Making it Work Makes Important Strides Toward Disability Rights

For Immediate Release

Handicap International
Contact: 

Rhonda Neuhaus, Making it Work Program Manager,
Phone: +1 (301) 891-2138,
E-mail: Info@makingitwork-crpd.org; or
Lea Radick, Communications Officer,

Phone: +1 (301) 891-3002,
E-mail: lradick@handicap-international.us

Making it Work Makes Important Strides Toward Disability Rights

WASHINGTON - Launched one year ago at the second session of the Conference
of States Parties to the Convention on the Rights of Persons with Disabilities
(CRPD), the Making it Work initiative has made important strides in
collecting and exchanging examples of good practices that have made a real
difference in addressing the barriers experienced by persons with disabilities.

Making it Work is a multi-stakeholder initiative launched by
Handicap International that engages partners from disability, human rights and
development organizations in different regions of the world to promote
effective implementation of the CRPD by identifying and exchanging good
practices on key disability issues, generating evidence to improve the
knowledge of decision-makers and practitioners and inspiring actions toward
sustainable social and political change.

The CRPD is a
groundbreaking international law that ensures persons with disabilities have
access to the same basic rights enjoyed by all human beings. In most countries,
however, the reality for people with disabilities differs significantly from
the standards established by the CRPD and national policies.

This year, the Making it Work International Coordination Team
held a side event on Thursday at the third United Nations Conference of States
Parties to the CRPD at which five panelists discussed lessons learned from
ongoing Making it Work projects in West Africa, Latin America and the
Middle East. 

“We are not trying to change what you do, but [we are]
encouraging the documentation and sharing of what you are doing for everyone's
benefit,” said Rhonda Neuhaus, panel moderator and Making it Work
program manager. “The CRPD will not be achieved working in isolation or
only by focusing on what does not work,” she added.

Francesca Piatta, who works with Handicap International’s
West Africa program, presented Rights in Action, a regional initiative that
seeks to promote practical, evidence-based recommendations on how to achieve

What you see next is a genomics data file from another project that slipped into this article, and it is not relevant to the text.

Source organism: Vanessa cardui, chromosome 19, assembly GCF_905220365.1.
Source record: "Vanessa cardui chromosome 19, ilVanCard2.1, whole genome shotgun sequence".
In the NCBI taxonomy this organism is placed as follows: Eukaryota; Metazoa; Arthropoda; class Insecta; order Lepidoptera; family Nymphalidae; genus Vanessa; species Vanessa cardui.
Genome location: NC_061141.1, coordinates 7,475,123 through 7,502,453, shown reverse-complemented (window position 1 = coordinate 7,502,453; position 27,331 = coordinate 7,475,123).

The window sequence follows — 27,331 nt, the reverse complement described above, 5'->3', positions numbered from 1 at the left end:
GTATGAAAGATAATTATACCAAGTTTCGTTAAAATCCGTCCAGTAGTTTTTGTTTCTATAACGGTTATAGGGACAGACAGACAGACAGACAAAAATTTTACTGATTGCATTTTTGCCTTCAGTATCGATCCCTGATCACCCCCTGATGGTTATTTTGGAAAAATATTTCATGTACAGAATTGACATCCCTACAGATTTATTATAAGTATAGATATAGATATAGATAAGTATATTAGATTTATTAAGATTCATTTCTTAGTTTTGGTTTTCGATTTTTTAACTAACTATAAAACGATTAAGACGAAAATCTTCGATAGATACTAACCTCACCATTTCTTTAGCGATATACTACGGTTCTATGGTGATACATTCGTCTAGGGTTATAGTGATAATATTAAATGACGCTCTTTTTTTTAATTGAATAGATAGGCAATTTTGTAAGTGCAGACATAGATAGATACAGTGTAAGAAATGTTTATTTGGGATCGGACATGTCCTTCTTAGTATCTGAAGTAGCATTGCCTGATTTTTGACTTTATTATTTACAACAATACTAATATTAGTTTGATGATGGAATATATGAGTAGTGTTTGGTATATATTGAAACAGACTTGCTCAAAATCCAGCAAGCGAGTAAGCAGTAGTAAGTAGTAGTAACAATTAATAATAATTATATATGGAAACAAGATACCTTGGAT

inclusive local governance in Burkina Faso, Mali, Niger, Senegal, Sierra Leone
and Togo so that people with disabilities have an active role in shaping the
local policies and services that directly affect their lives.

In Guatemala, where public transportation is not accessible and safe to
persons with reduced mobility, EL Colectivo de Vida Independiente de Guatemala
is using Making it Work methodology to address the issues of
accessibility, political participation and personal mobility by focusing on
accessible transportation in Guatemala City.

Asdown and Fundamental Colombia are implementing a Making it Work
project in Colombia to transform the current condition of people with
intellectual and psychosocial disabilities, whose rights to exercise their
legal capacity and citizenship are not recognized under existing Colombian law
1306, according to speaker Monica Cortez with Asdown. These organizations hope
to introduce proposals that will amend the existing law to be congruent with
Article 12 of the CRPD on legal capacity.

In the Middle East, the Disability Monitor Initiative, started in 2008
by CBM and Handicap International in cooperation with a regional steering
committee, is tracking legislative change, social innovation and public
policies related to disability with the goal of empowering regional
stakeholders and stimulating policy change by showing good practices.

For more
information, please visit the Making
it Work website: http://www.makingitwork-crpd.org/.

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Handicap International works to improve the living conditions of people living in disabling situations in post-conflict or low-income countries around the world. Our programs reduce and address the consequences of disabling accidents and disease; clear landmines and prevent mine related accidents through education; respond fast and effectively to natural and civil disasters in order to limit serious and permanent injuries and assist survivors with social and economic reintegration; and advocate for the universal recognition of the rights of the disabled through national planning and advocacy. Handicap International is a co-founder of the Cluster Munition Coalition and the International Campaign to Ban Landmines, which was awarded the 1997 Nobel Peace Prize.

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